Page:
What market-based patient choice can’t do for the NHS

Choice in healthcare does not often work in ways that economic models predict and policy makers expect, writes Marianna Fotaki. For example, the evidence that choice leads to greater efficiency is not persuasive.  The theory of market imperfections in healthcare demonstrates the problems of replicating such simplistic assumptions about human behaviour in policy settings.

The Coalition government is committed to a […]

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    The Privacy Impact Assessment undertaken for care.data isn’t clear on what opting out would mean for our data

The Privacy Impact Assessment undertaken for care.data isn’t clear on what opting out would mean for our data

Privacy Impact Assessments (PIAs) exist to aid policymakers mitigate identified privacy risks and minimise unintended privacy impacts. So did the care.data PIA miss important issues or were its recommendations mishandled? It would appear both, writes Edgar Whitley. 

A recent edition of the Daily Telegraph led with a story about the details of the care.data proposals.  In making its claims that patient confidentiality could […]

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    The marketisation of the NHS is a bad deal that has arguably caused real harm to services

The marketisation of the NHS is a bad deal that has arguably caused real harm to services

The significant financial pressure that will strain the English NHS for the foreseeable future makes avoidance of waste essential. Since the 1980s market reforms have been advanced as a means by which to curb waste, but Calum Paton finds that market policies have incurred huge direct and opportunity costs while arguably damaging the service provided. Do the questionable benefits outweigh […]

The dynamic consent model provides a way forward for care.data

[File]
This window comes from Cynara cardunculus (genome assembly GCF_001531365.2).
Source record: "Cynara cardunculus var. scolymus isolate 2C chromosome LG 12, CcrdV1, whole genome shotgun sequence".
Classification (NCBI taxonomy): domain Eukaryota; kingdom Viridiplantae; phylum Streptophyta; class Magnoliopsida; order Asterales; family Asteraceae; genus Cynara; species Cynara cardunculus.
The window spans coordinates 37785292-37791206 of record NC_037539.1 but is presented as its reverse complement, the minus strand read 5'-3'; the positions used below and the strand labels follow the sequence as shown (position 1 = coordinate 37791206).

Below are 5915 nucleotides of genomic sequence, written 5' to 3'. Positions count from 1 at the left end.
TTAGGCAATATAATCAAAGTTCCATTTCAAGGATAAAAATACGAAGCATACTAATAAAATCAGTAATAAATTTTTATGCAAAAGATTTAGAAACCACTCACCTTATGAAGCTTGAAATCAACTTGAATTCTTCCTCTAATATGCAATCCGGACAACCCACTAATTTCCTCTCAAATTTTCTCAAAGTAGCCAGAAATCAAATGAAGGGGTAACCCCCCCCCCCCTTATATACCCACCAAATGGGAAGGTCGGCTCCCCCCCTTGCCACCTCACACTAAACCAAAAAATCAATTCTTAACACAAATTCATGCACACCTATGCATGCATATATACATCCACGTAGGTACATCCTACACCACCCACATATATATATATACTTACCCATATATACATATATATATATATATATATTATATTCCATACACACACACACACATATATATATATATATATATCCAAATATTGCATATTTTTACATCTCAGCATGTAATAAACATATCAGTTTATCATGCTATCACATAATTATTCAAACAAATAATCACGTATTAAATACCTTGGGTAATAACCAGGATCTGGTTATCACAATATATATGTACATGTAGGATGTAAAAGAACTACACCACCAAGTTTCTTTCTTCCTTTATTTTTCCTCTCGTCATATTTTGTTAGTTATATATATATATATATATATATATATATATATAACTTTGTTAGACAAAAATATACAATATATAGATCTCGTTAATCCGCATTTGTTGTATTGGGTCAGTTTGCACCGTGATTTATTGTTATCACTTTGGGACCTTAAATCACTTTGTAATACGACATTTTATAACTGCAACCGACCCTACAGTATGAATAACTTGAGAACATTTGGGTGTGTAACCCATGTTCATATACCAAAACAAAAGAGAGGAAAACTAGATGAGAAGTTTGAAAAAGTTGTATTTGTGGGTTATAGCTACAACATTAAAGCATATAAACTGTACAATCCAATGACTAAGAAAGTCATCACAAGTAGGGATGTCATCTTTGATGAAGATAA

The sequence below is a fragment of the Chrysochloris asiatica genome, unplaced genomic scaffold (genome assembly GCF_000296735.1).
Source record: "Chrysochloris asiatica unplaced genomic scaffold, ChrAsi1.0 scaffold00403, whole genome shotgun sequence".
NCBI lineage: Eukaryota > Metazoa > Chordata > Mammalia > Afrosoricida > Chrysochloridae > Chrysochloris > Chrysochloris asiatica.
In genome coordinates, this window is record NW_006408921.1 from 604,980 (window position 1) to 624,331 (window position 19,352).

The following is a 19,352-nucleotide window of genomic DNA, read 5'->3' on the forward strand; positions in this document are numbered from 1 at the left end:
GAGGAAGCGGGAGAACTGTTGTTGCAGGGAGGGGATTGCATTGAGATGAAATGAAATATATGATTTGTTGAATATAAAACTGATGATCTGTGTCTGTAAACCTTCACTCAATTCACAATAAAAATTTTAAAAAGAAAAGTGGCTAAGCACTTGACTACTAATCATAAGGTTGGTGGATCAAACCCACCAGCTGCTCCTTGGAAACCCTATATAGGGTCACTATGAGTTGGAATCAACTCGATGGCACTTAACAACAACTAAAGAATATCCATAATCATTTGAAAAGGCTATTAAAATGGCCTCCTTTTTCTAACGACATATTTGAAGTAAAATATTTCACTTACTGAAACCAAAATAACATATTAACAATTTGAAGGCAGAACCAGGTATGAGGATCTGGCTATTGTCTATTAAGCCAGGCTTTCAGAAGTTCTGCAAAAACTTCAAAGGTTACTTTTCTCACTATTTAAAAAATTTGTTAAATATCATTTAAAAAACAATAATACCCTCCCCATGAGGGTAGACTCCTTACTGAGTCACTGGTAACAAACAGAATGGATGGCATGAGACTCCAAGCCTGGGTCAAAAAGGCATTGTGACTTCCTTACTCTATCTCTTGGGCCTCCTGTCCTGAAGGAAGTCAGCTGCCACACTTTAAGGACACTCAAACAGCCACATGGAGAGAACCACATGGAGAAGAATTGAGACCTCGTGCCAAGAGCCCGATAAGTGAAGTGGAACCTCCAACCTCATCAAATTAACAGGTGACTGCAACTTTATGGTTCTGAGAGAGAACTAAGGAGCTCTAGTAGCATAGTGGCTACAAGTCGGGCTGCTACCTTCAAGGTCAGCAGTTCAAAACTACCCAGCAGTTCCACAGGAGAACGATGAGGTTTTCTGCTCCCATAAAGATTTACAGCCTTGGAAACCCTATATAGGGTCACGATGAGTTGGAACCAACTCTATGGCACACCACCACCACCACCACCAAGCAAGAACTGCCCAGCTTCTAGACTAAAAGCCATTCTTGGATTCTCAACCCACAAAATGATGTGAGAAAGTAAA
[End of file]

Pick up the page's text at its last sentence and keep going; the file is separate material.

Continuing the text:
What do the delays to the care.data plans tell us about privacy and policy making? Edgar A. Whitley considers whether the delays are the result of a poor communication strategy, ill–advised nudges or the consequences of a particular view of respect for persons and individual autonomy. A six month delay in the implementation of the controversial care.data proposals has just been […]

We need a better understanding of the effects of ‘medical tourism’ on health systems to have an informed debate about fairness and regulation

Medical tourism is not a one-way street. Research shows the number of patients travelling from the UK for treatment abroad is greater than the number coming to the UK. Johanna Hanefeld, Neil Lunt and Richard Smith looked at effects of health tourists on the NHS and uncovered a nuanced picture which has implications for debates around medical tourism, migration and health. Recent public attention […]

The obesity epidemic is spreading more rapidly than expected, but many people don’t even recognise that they are too heavy

Recently, it has been shown that the average Briton exercises far less than is recommended and that obesity is on the rise. Grace Lordan quantifies some of the costs of obesity and some of the obstacles that stand in the way of exercise. Importantly, many overweight individuals do not even recognise that they are overweight, and so perhaps a first step is […]

January 15th, 2014|Grace Lordan|1 Comment|

What the NHS can learn from the introduction of markets in social care

The Health and Social Care Act was controversially enacted by the coalition government, introducing competition into the NHS. Looking at the market in state funded social care that was created over 20 years ago, Marianna Fotaki draws lessons for the NHS and about how markets in state funded care services operate when resources are constrained. She finds that the introduction of […]

New government proposals for ‘harm free’ healthcare are modelled on a marketised view that prioritises blame over learning and support

In the wake of multiple healthcare scandals involving the ill-treatment of patients, the Coalition government is determined to promote ‘harm free’ care within the NHS. Bob Hudson explores the implications and omissions of new proposals aimed at improving patient safety. Responding to scandals in healthcare treatment must rank as one of the hottest policy issues of 2013. Following on from […]

December 3rd, 2013|Bob Hudson|1 Comment|

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Creative Commons Attribution-NonCommercial-NoDerivs 3.0 Unported
This work by British Politics and Policy at LSE is licensed under a Creative Commons Attribution-NonCommercial-NoDerivs 3.0 Unported.